# Calculating the Dimensions of a Reinforced Concrete Column Under Stress

• anthonyk2013
In summary, the following conversation discusses how to calculate the dimensions of a square section strut if the stress in the concrete is not to exceed 7MN/m2 and the load is to be 400KN. The strut will have a cross sectional area of 982*10-3m2 and a compressive force of 400KN.
anthonyk2013
A concrete column having a modulus of elasticity of 20GN/m2 is reinforced by two steel bars of 25mm diameter having modulus of 200GN/m2.
Calculate the dimensions of a square section strut if the stress in the concrete is not to exceed 7MN/m2 and the load is to be 400KN.

σ in conctete not to exceed 7*106
E of steel=200GN/m2
E of concrete=20GN/m2

Area of steel=3.14*252/4*2=982*10-3m2
Area of concrete=?

σc/Ecs/Es

σcs*Ec/Es

σcs*20/200

σcs*.1

7*106s*.1

7/.1*106s

σs=70*106MN/M2

Wondering if I m on the right track?

Last edited:
You could indicate the units of your calculations.

SteamKing said:
You could indicate the units of your calculations.

Any help would be appreciated

anthonyk2013 said:
Any help would be appreciated
Let S be the side of the square cross section column. What is the total area of the cross section. What is the cross sectional area of the steel rods (this time calculate it correctly, taking into account that 1 mm = 0.001 m)? In terms of S, what is the cross sectional area of the concrete?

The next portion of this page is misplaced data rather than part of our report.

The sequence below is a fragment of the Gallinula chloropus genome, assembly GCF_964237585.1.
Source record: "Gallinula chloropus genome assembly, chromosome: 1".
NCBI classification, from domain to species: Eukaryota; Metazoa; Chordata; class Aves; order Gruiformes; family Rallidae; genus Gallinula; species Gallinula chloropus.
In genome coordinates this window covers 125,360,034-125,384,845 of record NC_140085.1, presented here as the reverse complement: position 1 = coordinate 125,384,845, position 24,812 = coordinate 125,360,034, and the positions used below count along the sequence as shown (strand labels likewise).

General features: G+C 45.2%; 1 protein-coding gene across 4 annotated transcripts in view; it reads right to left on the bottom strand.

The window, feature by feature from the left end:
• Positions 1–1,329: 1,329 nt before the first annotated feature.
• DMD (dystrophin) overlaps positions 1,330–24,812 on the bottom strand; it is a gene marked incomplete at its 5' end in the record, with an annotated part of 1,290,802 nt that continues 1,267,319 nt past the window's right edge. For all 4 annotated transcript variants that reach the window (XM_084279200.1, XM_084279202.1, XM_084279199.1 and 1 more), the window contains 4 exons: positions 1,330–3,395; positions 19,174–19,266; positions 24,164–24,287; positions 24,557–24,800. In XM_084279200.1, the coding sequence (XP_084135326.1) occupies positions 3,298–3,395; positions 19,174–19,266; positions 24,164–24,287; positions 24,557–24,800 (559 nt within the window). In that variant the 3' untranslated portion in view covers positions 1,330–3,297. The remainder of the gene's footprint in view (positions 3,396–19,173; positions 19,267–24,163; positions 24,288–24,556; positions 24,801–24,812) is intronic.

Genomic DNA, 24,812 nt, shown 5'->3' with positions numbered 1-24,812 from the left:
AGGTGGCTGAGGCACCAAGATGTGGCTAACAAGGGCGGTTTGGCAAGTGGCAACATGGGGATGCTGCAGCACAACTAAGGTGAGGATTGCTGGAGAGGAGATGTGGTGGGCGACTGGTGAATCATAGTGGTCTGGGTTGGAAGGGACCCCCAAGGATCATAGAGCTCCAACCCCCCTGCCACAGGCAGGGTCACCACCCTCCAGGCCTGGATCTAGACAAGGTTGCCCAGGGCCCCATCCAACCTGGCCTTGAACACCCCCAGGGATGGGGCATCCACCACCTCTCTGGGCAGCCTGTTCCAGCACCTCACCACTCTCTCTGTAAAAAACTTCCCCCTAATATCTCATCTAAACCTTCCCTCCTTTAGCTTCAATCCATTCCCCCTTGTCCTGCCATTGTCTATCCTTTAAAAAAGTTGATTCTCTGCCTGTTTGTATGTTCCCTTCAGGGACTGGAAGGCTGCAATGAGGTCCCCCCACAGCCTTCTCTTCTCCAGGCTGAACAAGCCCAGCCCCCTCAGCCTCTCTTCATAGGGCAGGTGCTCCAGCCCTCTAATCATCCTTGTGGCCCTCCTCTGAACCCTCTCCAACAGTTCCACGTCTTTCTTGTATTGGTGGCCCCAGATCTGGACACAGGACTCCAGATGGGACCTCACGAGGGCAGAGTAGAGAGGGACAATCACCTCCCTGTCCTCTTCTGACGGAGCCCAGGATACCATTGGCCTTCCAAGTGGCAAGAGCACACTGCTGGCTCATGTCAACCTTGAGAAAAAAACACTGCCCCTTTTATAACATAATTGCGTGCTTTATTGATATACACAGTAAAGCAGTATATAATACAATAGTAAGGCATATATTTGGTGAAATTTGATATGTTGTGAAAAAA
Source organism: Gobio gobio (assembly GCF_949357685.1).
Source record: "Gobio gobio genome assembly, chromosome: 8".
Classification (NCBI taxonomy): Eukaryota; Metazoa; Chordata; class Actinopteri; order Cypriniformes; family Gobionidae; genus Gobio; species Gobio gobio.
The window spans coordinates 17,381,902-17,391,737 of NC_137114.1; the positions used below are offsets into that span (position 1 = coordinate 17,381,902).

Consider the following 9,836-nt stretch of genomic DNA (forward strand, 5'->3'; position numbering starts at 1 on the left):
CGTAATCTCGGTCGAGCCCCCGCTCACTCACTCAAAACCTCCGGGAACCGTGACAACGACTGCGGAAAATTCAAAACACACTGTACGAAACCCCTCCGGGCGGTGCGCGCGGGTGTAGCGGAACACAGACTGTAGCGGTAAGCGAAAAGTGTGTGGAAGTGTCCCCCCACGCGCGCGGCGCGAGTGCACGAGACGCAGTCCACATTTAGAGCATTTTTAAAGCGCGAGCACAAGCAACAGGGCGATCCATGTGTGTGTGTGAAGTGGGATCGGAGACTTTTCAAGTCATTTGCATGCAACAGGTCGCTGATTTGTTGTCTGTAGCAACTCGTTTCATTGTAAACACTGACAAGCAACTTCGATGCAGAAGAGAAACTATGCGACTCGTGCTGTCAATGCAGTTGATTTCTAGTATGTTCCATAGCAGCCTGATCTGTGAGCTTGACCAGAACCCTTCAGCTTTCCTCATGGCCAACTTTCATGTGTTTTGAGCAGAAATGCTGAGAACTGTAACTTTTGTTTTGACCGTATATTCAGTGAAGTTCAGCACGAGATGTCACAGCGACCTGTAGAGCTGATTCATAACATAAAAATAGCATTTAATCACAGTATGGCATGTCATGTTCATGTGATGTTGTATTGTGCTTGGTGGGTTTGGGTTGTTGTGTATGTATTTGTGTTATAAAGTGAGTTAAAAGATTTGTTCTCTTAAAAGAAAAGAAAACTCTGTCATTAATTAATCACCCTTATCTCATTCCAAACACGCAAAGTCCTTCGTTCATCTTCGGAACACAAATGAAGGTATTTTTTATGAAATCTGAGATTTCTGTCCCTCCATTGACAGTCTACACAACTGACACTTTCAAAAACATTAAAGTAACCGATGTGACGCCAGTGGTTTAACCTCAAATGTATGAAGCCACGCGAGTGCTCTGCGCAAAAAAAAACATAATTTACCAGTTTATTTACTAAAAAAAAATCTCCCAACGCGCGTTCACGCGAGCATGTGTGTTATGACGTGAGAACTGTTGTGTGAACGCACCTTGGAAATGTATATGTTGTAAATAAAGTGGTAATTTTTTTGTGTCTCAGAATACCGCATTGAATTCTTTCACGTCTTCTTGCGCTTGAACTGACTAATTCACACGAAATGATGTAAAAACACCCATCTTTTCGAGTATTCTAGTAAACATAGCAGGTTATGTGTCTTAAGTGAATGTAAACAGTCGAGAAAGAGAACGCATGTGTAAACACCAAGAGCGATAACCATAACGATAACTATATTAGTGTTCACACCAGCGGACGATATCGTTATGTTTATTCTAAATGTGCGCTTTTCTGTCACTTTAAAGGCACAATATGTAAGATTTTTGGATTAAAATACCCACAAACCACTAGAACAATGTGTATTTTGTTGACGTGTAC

Chestermiller said:
Let S be the side of the square cross section column. What is the total area of the cross section. What is the cross sectional area of the steel rods (this time calculate it correctly, taking into account that 1 mm = 0.001 m)? In terms of S, what is the cross sectional area of the concrete?

Area of the steel is 3.14*.0252/4=.0004908
Because there is two rods I multiply .0004908*2=.000981747m2

S=L*B

anthonyk2013 said:
Area of the steel is 3.14*.0252/4=.0004908
Because there is two rods I multiply .0004908*2=.000981747m2

S=L*B

What are L and B?

For the cross sectional area of the concrete, I get (S - 0.000981747) m2.

Chestermiller said:
What are L and B? Length x breath

For the cross sectional area of the concrete, I get (S - 0.000981747) m2.

Yes S-0.000981747

anthonyk2013 said:
Yes S-0.000981747
Actually, S2-0.000981747. What is your recommendation as to what to do next in this problem?

I need the get area using the values I have.

do I use σc/Ecs/Es

σcs=Ec/Es

σc=Fc/Ac and σs=Fs/As

THEN Fc/Ac*As/Fs=Ec/Es

Last edited:
anthonyk2013 said:
I need the get area using the values I have.

do I use σc/Ecs/Es

σcs=Ec/Es

σc=Fc/Ac and σs=Fs/As

THEN Fc/Ac*Fs/As=Ec/Es
Let ε be the compressive strain in the steel and concrete. What value of ε causes the stress in the concrete to equal 7MN/m2? What is the stress in the bars? In terms of S, what is the compressive force in the bars and in the concrete? What are the sum total of the compressive forces? What value of S causes this total compressive force to equal 400 kN.

ε of concrete=ε in steel?

σ=E*ε

ε=σ/E ε=7MN/m2/20N/m2

Would the correct way the write this be ε=7*106/20*109=.35*10-3

σ in steel=.35*200=70MN

Total force is 400KN so I need to find what load is on the steel.

Last edited:
anthonyk2013 said:
ε of concrete=ε in steel?

σ=E*ε

ε=σ/E ε=7MN/m2/20N/m2